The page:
[English]  [Pусский]  [中文]  
 
ctt-journal > Maximow Award > Blog Comments > Comment 11

Comment 11

Please cite this contribution as follows: Alexey [Bersenev]. Ilya, Colony assay is not assessing stem cells, it’s. Blog comment, Maximow Award contest, May 2012. Cell Ther Transplant/Maximow Award, May 2012;blog-comment_11

This contribution is provided under the following license: Creative Commons Attribution 3.0 Unported (CC BY 3.0)

pdf
Contribute a comment


Alexey. June 1, 2012 at 3:52 pm

Ilya,
Colony assay is not assessing stem cells, it’s assessing progenitors, unless you do single cell. But, even if you put a single cell sorted as “HSC” you don’t know is it a real stem cell or not without transplantation. Markers are not always translate to function. Remember, in the best case, 1 out 4 sorted cells will repopulate a mouse. So, we never use colony assay to make conclusion about HSC. Culture (in vitro) is very much artificial system and alter HSC function. That’s why golden standard to assess HSC (self-renewal and multilineage differentiation) is in vivo (transplant) assays.

How would you assess self-renewal in colony assay? The most sophisticated method could include seeding of single cell, get a colony 1 week after, replate this colony (or single stem cell from this colony) to other well and get secondary colony 1 week later. Do a few cycles of re-plating until HSC exhaust. But currently nobody is doing that, because transplantation assays are more trusted and commonly accepted. So if you will try to “sell your story” about HSC function based solely on colony assay, you will never able to publish it. Any reviewer will ask for transplantation assay. Colony assay could be used only as an additional (to transplantation) method to confirm progenitors performance. Transplantation assays can cover absolutely all possibilities on colony assay. You can check any lineage maker, derived from donor’s HSC, you can measure self-renewal nd quantify HSC frequency.

The reason why Morita did it, was not HSC self-renewal assessment, but rather additional method to confirm/ reject in vivo data. In fact, they didn’t check Meg/erythro- repopulation in translant assay and they did so in colony assay.

To your second point. You don’t need to do single cell transplantation to assess HSC function. So, we frequently don’t do single cell. I personaly done 3, 10, 30, 100 sorted cells or 3k, 10k, 20k, 50k, 100k, 200k, 0.5M, 1M, 2M, 5M, 10M, 20M whole marrow. I referred only to single cell transplant studies, because we were discussing the problem of HSC heterogeneity. You can nail it down only on single cell level. Because I don’t study HSC heterogeneity, I don’t do single cell transplants. Practically you sort cells in each well of 96-well plate, control cell presence under the microscope, mix them with 0.2M or fresh competitor cells and transplant IV. Single HSC are functional, do migrate, engraft and repopulate a mouse. You can read the protocols in studies done by groups I mentioned earlier.

I still don’t understand what do you mean by “Clonal analysis allows us to manipulate a single cell, but serial transplantation does not allow to do it.” As I mentioned many times we can do any thing by single cell transplant and serial transplant. We can also play with single cell in vitro, but possibilities is limited and data should be interpreted with caution.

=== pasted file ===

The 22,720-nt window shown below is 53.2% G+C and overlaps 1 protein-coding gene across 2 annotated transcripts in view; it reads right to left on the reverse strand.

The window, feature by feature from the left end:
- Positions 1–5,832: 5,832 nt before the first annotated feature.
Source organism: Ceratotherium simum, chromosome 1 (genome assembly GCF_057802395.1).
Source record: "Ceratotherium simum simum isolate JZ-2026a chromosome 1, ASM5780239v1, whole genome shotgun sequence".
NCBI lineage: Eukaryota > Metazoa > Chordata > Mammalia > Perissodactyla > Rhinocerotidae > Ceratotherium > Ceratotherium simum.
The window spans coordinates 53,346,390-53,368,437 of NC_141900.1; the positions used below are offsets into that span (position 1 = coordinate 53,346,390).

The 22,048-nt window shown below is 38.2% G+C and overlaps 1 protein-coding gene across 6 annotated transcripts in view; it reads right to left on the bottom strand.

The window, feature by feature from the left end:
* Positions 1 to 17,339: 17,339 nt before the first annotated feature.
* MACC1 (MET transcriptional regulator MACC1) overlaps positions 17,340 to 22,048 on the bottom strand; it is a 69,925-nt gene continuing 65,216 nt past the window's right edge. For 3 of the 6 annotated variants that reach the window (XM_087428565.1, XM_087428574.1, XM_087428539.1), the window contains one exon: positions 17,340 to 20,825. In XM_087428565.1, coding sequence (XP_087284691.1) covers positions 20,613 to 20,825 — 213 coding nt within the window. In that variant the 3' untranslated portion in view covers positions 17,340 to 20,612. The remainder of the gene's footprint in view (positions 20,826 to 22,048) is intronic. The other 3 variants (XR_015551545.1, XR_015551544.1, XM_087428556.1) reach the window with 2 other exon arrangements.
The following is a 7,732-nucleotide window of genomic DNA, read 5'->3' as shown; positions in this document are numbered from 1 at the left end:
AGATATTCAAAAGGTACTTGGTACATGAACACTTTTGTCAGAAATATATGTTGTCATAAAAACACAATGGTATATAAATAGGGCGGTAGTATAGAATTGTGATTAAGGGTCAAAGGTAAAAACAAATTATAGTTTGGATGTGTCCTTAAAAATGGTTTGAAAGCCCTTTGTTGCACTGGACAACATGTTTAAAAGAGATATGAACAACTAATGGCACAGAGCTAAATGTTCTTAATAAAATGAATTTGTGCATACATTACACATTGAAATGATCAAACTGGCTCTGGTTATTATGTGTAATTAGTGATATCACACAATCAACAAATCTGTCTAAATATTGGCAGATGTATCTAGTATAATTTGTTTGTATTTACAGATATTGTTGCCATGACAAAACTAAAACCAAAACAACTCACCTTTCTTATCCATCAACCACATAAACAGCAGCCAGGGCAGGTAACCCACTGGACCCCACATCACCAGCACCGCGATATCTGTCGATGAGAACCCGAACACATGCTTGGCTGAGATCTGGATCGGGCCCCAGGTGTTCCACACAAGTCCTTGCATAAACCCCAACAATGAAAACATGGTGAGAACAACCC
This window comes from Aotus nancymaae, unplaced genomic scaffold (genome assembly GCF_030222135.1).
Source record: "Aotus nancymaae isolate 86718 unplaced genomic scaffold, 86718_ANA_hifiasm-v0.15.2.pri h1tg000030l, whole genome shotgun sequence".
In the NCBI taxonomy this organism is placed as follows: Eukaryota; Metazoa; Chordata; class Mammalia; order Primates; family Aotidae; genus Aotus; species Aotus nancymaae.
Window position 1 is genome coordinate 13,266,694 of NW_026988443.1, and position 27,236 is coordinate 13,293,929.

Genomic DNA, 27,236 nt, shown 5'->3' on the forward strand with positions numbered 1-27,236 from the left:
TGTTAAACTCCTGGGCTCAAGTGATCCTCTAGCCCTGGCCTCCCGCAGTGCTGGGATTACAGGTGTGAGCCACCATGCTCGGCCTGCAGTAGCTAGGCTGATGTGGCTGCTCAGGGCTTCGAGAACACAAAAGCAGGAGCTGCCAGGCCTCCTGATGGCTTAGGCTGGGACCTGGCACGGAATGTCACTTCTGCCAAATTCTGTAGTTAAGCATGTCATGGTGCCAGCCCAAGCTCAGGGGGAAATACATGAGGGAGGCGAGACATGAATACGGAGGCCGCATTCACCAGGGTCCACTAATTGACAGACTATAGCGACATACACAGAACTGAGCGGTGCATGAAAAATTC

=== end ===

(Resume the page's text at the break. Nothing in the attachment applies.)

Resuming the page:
About the practicallity of deviding HSC for subpopulations. Frequently it doesn’t really matter for clinicians and medical points of view. Heterogeneity was discovered as biological phenomenon. So, now we know it exists. In clinical HSC transplantation we don’t need to dissect this heterogeneity, because we always transplant enriched HSC/ progenitor cell population or total mononuclear cells. A lot of basic science discoveries have a little clinical significance. For example, why clinician need to know how many defined progenitors exist between common lymphoid progenitor cell and mature NK cell? Maybe 3 maybe 5 maybe 7? Still a lot of scientists continue to work on this and get government fundings. I’m all for clinical relevance.
The clinical significance of HSC heterogeneity cold come from comparing normal HSC with leukemic SC. If it turns out that leukemic SC are also heterogenous, we should adjust our treatment strategies. For example, the current hypothesis says that leukemic SC are quiescent and to target them we need to make them cycle. But if we extrapolate normal HSC data, we can realize that leukemic SC could switch quiescence to cycling back and forth and become undruggable. The first thing which came up recently about leukemic SC heterogeneity is a great variability or surface markers expression. They can turn them off and on all the time. So, the clinical significance of leukemic SC heterogeneity is that we can’t use antibody to surface markers to target them selectively.

Finally, about the mice. Genetically identical means the same breed. For example, C57B6J or SJL as recipients. When you do thousand of transplants and you don’t see a difference between all repopulation in normal conditions, you can realize and appreciate how remarkable similar they are and how model is “clean”. Of course, unless you start to titrate cell doses down to single cell. That’s how the whole heterogeneity story unfolded.

This contribution is provided under the following license: Creative Commons Attribution 3.0 Unported (CC BY 3.0)

Please cite this contribution as follows: Alexey [Bersenev]. Ilya, Colony assay is not assessing stem cells, it’s. Blog comment, Maximow Award contest, May 2012. Cell Ther Transplant/Maximow Award, May 2012;blog-comment_11

All comments